The history...

I am a nerd. A nerd for Spanish imperialism. I studied a lot of it at Cal Poly, and now that I find myself immersed in it, I've become overwhelmed. I get tired and take cat naps for no apparent reason other than my mind is overanalyzing everything it is taking in. It's pretty awesome. First of all, I took a day trip to Toledo while in Madrid. That is an unbelievable city. It sits atop a hill, completely fortified, like a scene out of a movie. It is surreal. There are guard towers, a moat, insanely planned cobblestone streets, giant libraries, numerous castles within the's really a lesson out of feudal living. Aside from that, the cathedral there is full of history, corpses, legends, and treasure, including a piece that is said to be made from the very first gold brought back to Spain from the Americas. The artwork was incredible, so incredible in fact, that the people who either commissioned it or created it, are burried with it right there in the church. It was awesome. I also saw one of the most important pieces of artwork I ever learned about, El enterramiento del senor Orgaz, by El Greco. For those of you who don't know el Greco, he was a greek artist living in Toledo who was an insanely devout Catholic. His artwork, like most of that period, circles around portraits of the saints, and his seem to envoke real emotion, especially in the eyes. He utilizes an early form of translucent oil strokes to honestly make it appear as if the eyes are real, or strained, or full of tears. This painting, let's call it THE painting, is full of action, and is one of the prime examples of a "painting within the painting." Or something like that, no seriously, the story behind it though, blew my mind. Studying it I had no idea that Senor Orgaz did exsist and in fact did an incredible amount of good for the church (I think of San Tomas) in Toledo. He was wealthy, but gave all sorts of money, charity, and even decided to tax the people after his death so that the church wouldn't fall, now...that could be bad or good, but they took it as a good thing. That's only half of what he fully accomplished, but as the story goes, when he died it was said two angels came down and placed him in his tomb (I believe the same tomb he still lies in underneath THE painting). They wanted to commemorate him and this miracle, hoping that nobody would forget his efforts, so they asked the young el Greco to paint. THE painting turns out to be this exact scene, of the saints lowering him into his tomb, while everyone looks on, to the audience and the heavens to see what reaction is evoked. It's also, I think, the only self portrait of el Greco at this young age. Anyways, the people, the landscape, the history, the legends, everything about Toledo can be summed up by the idea that behind the legends there are truths. Toledo is that truth behind the fantasy of the middle ages that most of us didn't think existed.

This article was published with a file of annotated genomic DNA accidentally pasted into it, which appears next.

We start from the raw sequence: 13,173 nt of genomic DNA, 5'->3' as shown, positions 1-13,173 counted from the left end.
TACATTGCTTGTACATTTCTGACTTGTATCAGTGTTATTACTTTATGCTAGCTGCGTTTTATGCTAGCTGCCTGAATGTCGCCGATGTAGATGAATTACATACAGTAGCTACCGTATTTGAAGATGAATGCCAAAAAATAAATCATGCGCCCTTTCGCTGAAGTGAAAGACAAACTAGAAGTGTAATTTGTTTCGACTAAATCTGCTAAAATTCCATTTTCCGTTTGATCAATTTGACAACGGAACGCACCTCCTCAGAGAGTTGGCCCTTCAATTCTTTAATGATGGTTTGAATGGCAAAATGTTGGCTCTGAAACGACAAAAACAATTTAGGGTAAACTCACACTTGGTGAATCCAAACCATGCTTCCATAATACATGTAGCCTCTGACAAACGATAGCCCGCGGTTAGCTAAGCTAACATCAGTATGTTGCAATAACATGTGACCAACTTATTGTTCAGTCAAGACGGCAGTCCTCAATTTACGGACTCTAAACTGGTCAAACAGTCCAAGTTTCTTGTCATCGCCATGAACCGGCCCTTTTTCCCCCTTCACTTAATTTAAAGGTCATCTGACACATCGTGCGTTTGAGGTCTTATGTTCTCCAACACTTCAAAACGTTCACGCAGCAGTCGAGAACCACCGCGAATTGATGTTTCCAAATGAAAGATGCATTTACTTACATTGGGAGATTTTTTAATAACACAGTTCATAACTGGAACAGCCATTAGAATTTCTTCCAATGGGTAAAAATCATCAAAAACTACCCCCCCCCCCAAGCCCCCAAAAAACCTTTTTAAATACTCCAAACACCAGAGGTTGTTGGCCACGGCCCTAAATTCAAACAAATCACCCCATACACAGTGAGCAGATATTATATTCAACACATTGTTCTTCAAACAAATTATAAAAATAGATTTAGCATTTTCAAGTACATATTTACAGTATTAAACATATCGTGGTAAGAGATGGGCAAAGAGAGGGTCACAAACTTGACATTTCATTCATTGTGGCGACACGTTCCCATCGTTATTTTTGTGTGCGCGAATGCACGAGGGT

Saturday, August 29, 2009

Real Ma-driiiiiiid!

Mikey has just seen his first european soccer match. Oh boy, oh boy, oh boy. Worth every penny. Thought to myself, I will never see another midfield like this again: Christiano Ronaldo, Lass, Kaka, and Xabi filthy. Ran out to the stadium in a hurry, with a huge grin on my face, grabbed the first ticket I could get at 40 euro, grabbed a beer at a really cool local bar called, TGIFridays...I'm not sure of the translation. Walked up to my seat, anticipating what the pitch would look like...and there it was perfectly green and cut in perfect checkers. The lights were shining and the sun was setting and it was beautiful. There was no way I was taking my camera, this pleasure was all my own. I want you to paint whatever beautiful scene you can in your head, because it probably won't live up to the reality that I experienced and appreciated. I sat in between the crazy home fans and the visiting stands. It was like having my own personal bodyguard next to me. Honestly, security stood next to me throughout the match. The fan to my right was picking fights left and right, and even got me in on it a bit, gotta say it was pretty fun, even though I wasn't really sure what he was saying...lots of homosexual slurs I believe. Regardless, the action was unreal. Ronaldo unleashed some serious moves, which even at the top of the stadium are so crisp and quick that its like you're watching a hummingbird go from flower to flower to goal. It's like he's faster than the speed of light. BUT he did not steal the show folks, no, my boy Xabi Alonso had a terrific game. He was involved in all the action, setting up 2 of the 3 goals. So exciting to see him doing well. We're old pals, I swear. Okay, just wanted everyone (as in Sam and her wonderful mother) to know that I just had a great night, and look forward to more AT LEAST in Spain. Oh and I haven't even found the words to write about Toledo yet...and I went on Thursday. Look forward to that post.